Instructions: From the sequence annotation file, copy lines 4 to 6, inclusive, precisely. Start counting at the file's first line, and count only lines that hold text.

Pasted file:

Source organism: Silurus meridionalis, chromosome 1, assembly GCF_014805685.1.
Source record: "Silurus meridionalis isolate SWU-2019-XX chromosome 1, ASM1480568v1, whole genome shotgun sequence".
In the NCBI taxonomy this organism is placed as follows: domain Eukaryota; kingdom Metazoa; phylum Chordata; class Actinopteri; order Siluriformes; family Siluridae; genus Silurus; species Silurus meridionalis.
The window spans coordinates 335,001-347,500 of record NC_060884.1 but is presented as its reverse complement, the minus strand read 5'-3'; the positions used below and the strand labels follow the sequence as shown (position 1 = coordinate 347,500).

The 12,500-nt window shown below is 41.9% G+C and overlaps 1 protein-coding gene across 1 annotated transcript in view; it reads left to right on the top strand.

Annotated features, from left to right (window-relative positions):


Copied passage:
The window spans coordinates 335,001-347,500 of record NC_060884.1 but is presented as its reverse complement, the minus strand read 5'-3'; the positions used below and the strand labels follow the sequence as shown (position 1 = coordinate 347,500).

The 12,500-nt window shown below is 41.9% G+C and overlaps 1 protein-coding gene across 1 annotated transcript in view; it reads left to right on the top strand.

Annotated features, from left to right (window-relative positions):